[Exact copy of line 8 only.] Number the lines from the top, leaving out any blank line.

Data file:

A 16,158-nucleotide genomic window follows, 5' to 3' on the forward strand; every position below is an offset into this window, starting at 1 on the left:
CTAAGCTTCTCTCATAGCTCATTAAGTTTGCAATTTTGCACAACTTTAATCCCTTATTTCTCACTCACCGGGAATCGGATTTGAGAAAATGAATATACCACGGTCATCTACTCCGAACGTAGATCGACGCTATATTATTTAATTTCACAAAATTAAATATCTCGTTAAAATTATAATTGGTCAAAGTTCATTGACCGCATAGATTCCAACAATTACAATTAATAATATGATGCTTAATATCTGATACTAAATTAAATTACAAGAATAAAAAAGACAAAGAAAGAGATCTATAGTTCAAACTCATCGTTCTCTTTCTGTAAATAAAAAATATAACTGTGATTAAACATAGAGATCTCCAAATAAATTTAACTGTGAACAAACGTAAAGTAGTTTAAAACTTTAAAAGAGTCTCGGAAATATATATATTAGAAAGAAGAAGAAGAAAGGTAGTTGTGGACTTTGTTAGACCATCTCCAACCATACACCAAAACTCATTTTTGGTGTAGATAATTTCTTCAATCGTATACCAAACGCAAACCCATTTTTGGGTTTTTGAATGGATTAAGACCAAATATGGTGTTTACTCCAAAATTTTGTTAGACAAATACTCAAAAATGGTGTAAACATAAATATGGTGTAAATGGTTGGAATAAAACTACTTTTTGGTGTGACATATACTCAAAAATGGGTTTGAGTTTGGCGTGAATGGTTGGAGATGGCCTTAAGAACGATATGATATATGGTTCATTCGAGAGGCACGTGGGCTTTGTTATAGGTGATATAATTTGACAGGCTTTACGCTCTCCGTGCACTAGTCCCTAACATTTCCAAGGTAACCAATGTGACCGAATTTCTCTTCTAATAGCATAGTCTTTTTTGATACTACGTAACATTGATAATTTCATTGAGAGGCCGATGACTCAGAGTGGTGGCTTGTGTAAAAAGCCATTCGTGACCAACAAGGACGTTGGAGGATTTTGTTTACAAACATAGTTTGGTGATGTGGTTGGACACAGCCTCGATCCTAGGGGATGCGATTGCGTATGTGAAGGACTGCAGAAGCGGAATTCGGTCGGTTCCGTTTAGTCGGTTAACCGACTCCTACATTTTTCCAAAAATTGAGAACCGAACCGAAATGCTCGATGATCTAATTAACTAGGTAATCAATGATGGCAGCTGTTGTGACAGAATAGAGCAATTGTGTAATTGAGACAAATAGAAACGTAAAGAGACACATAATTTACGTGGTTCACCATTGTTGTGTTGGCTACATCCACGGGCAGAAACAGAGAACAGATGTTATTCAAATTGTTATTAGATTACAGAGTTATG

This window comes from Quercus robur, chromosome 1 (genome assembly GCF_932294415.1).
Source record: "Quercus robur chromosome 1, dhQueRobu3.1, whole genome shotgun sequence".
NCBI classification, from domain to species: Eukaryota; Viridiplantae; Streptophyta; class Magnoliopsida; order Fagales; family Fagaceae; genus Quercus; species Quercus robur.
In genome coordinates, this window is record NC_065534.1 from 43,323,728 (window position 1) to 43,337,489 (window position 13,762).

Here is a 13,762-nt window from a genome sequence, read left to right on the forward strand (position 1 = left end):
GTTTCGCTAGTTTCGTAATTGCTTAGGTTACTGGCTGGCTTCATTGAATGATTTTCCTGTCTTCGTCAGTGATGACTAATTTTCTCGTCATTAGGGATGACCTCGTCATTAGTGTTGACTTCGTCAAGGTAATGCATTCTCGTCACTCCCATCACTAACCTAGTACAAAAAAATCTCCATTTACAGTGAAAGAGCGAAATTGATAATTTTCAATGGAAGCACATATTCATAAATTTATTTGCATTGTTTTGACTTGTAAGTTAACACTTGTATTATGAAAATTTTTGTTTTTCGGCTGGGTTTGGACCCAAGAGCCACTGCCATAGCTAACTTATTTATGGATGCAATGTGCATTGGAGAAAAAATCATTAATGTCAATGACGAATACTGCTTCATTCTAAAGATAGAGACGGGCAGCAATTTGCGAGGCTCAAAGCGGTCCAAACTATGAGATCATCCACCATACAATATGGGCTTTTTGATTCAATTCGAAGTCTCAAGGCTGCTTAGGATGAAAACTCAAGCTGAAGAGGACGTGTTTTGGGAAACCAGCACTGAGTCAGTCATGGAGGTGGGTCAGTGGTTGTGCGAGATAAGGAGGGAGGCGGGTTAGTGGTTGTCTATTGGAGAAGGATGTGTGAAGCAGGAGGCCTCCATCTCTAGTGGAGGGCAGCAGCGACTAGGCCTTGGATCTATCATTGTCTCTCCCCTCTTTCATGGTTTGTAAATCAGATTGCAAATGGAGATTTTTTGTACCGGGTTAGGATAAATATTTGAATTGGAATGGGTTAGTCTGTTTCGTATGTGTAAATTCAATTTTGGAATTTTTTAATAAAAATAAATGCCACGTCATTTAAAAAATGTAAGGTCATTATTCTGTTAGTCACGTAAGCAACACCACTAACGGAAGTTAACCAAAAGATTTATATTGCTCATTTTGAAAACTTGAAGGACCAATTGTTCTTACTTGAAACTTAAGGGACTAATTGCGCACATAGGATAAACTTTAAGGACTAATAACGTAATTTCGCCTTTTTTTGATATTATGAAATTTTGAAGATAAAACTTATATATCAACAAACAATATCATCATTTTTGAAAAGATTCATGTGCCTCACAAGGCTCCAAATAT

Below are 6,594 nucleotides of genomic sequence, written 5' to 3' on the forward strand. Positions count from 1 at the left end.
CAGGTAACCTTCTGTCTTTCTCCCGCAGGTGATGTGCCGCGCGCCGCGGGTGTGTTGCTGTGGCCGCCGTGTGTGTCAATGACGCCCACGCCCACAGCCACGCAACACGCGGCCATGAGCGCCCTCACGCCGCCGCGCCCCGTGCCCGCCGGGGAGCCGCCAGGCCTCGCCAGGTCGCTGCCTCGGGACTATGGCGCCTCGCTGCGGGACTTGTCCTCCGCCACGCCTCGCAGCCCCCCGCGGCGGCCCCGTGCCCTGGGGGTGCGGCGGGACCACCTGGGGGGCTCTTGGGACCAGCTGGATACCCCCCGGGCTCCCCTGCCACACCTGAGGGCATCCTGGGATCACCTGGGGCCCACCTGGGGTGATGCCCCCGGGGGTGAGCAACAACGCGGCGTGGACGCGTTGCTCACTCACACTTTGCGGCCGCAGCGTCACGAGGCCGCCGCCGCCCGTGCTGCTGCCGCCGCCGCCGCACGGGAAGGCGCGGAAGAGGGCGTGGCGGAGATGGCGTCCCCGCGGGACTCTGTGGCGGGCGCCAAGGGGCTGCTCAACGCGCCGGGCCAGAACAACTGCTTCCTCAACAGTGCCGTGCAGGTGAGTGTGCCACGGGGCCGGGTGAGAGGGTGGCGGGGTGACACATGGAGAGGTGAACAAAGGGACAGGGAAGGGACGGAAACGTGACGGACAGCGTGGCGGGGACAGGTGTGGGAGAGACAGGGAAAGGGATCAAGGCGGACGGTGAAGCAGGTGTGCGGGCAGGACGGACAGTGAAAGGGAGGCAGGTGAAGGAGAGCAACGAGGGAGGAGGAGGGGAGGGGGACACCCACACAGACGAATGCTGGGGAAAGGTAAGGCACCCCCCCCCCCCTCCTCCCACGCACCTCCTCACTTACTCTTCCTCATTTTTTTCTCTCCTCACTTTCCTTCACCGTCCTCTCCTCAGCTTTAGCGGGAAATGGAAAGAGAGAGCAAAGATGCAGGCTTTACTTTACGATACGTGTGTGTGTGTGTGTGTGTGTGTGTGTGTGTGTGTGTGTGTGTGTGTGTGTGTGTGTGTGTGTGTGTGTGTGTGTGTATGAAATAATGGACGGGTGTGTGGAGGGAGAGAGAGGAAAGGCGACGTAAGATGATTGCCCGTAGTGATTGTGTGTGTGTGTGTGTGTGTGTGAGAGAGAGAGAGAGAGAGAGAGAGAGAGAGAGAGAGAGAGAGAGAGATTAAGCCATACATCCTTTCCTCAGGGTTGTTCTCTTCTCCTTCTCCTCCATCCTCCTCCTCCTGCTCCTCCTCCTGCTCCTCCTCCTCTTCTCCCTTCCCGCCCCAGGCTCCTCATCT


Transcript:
GTTTCGCTAGTTTCGTAATTGCTTAGGTTACTGGCTGGCTTCATTGAATGATTTTCCTGTCTTCGTCAGTGATGACTAATTTTCTCGTCATTAGGGATGACCTCGTCATTAGTGTTGACTTCGTCAAGGTAATGCATTCTCGTCACTCCCATCACTAACCTAGTACAAAAAAATCTCCATTTACAGTGAAAGAGCGAAATTGATAATTTTCAATGGAAGCACATATTCATAAATTTATTTGCATTGTTTTGACTTGTAAGTTAACACTTGTATTATGAAAATTTTTGTTTTTCGGCTGGGTTTGGACCCAAGAGCCACTGCCATAGCTAACTTATTTATGGATGCAATGTGCATTGGAGAAAAAATCATTAATGTCAATGACGAATACTGCTTCATTCTAAAGATAGAGACGGGCAGCAATTTGCGAGGCTCAAAGCGGTCCAAACTATGAGATCATCCACCATACAATATGGGCTTTTTGATTCAATTCGAAGTCTCAAGGCTGCTTAGGATGAAAACTCAAGCTGAAGAGGACGTGTTTTGGGAAACCAGCACTGAGTCAGTCATGGAGGTGGGTCAGTGGTTGTGCGAGATAAGGAGGGAGGCGGGTTAGTGGTTGTCTATTGGAGAAGGATGTGTGAAGCAGGAGGCCTCCATCTCTAGTGGAGGGCAGCAGCGACTAGGCCTTGGATCTATCATTGTCTCTCCCCTCTTTCATGGTTTGTAAATCAGATTGCAAATGGAGATTTTTTGTACCGGGTTAGGATAAATATTTGAATTGGAATGGGTTAGTCTGTTTCGTATGTGTAAATTCAATTTTGGAATTTTTTAATAAAAATAAATGCCACGTCATTTAAAAAATGTAAGGTCATTATTCTGTTAGTCACGTAAGCAACACCACTAACGGAAGTTAACCAAAAGATTTATATTGCTCATTTTGAAAACTTGAAGGACCAATTGTTCTTACTTGAAACTTAAGGGACTAATTGCGCACATAGGATAAACTTTAAGGACTAATAACGTAATTTCGCCTTTTTTTGATATTATGAAATTTTGAAGATAAAACTTATATATCAACAAACAATATCATCATTTTTGAAAAGATTCATGTGCCTCACAAGGCTCCAAATAT